August 11th, 2009

A Birthday

foreshadowing as a second job

I rambled about having things do lots of things here, but after some comments on one of my Bittercon posts, I feel inspired to expand on this for foreshadowing.

Other things, sometimes you can get away with something that just advances the plot, or just characterizes.  But set-up and foreshadowing are particularly hard to do.  Oh, yes, this is going to be important later -- and there is no suspense about whether it's going to be important later.

Yes, you have to show the gun in Act One to fire it in Act Three.  But dumping it in the middle of Act I is clumsy.  Have Jack point it out in the first act as his father's, to characterize him.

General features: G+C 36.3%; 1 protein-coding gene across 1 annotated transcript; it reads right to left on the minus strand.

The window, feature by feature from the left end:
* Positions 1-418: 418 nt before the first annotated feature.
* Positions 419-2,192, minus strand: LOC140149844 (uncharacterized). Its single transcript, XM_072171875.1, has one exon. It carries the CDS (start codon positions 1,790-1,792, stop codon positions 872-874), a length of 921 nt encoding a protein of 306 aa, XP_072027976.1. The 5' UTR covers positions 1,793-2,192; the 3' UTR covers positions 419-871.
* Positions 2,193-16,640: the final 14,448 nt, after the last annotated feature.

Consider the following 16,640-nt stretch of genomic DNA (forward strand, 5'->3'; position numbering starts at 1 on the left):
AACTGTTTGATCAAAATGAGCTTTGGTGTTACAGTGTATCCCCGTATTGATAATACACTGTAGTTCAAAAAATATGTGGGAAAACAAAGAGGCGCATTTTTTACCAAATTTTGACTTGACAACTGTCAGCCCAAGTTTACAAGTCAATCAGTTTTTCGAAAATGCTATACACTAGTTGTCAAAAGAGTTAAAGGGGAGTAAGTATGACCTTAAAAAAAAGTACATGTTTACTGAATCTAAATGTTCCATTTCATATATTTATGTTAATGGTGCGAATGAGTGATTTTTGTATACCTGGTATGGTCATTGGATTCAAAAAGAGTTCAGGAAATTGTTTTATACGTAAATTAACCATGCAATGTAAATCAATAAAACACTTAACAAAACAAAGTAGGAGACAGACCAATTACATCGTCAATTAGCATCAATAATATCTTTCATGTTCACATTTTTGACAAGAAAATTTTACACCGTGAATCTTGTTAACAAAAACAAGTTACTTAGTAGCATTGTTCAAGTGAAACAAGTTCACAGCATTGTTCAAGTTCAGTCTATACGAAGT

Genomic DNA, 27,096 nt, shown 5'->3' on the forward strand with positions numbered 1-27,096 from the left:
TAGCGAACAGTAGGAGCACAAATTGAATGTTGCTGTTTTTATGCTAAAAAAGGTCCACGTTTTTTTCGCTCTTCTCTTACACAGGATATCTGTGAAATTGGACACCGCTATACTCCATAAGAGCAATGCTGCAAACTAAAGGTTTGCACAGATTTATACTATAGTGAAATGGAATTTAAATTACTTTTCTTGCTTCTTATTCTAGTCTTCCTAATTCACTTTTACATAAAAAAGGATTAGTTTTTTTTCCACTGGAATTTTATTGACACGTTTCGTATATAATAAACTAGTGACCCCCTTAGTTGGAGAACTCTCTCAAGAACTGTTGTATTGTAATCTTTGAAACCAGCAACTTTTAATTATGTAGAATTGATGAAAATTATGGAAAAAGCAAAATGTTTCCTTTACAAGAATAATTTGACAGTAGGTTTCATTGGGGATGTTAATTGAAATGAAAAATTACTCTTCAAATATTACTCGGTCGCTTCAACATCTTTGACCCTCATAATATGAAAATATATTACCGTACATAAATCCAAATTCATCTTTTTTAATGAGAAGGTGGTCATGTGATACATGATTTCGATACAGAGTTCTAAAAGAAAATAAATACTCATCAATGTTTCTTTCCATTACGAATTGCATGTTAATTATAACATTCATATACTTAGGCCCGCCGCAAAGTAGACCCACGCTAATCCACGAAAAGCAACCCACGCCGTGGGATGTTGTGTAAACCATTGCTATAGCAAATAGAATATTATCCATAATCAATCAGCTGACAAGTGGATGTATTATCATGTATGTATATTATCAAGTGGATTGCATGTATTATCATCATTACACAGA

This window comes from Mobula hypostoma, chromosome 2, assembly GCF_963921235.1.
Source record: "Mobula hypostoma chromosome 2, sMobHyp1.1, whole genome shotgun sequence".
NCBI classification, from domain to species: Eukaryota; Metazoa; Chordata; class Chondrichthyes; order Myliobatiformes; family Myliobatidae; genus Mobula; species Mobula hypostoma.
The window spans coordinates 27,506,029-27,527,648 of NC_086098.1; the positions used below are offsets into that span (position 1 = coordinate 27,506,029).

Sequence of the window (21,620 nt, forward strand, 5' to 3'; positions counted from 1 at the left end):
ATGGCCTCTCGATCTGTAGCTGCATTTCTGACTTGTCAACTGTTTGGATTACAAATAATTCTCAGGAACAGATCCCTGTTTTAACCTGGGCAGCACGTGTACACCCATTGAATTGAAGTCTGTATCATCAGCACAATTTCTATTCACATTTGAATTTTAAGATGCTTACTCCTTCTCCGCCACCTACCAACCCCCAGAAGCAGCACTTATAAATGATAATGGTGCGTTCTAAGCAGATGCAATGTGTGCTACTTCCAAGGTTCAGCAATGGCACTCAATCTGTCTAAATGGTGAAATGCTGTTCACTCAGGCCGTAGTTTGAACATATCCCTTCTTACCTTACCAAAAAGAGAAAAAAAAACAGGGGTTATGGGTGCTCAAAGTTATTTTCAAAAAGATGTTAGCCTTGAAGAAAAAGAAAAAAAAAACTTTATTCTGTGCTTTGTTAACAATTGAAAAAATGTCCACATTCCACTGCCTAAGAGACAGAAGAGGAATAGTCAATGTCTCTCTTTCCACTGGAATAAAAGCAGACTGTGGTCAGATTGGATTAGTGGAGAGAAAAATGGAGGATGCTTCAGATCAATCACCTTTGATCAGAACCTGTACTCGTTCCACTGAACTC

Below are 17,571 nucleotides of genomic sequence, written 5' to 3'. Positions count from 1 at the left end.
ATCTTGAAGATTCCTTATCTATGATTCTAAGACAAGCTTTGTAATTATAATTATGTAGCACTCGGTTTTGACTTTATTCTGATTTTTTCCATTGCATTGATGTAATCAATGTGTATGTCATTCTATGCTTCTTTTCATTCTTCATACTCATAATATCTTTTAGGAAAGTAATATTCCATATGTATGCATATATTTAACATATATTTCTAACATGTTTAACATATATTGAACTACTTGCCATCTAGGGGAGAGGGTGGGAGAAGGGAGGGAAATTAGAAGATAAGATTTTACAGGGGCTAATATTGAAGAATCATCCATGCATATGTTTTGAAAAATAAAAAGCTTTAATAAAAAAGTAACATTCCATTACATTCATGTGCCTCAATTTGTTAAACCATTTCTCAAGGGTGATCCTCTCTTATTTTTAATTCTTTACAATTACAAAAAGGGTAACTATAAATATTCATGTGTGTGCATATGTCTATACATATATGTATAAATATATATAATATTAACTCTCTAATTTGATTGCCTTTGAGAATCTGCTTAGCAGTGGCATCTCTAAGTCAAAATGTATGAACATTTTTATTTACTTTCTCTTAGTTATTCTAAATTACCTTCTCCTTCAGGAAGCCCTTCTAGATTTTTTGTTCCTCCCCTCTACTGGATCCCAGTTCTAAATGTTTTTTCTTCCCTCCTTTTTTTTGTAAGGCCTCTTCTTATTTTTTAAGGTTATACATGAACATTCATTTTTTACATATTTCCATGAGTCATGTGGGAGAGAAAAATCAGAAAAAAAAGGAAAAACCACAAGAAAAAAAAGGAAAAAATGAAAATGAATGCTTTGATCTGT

Come to think of it, this goes double for red herrings.  If they serve a purpose -- and a purpose equal to their development  -- the reader won't be as frustrated when they don't pan out.  When you don't, well, Aristotle skewer it a long time ago:
But of all these ways, to be about to act knowing the persons, and then not to act, is the worst. It is shocking without being tragic, for no disaster follows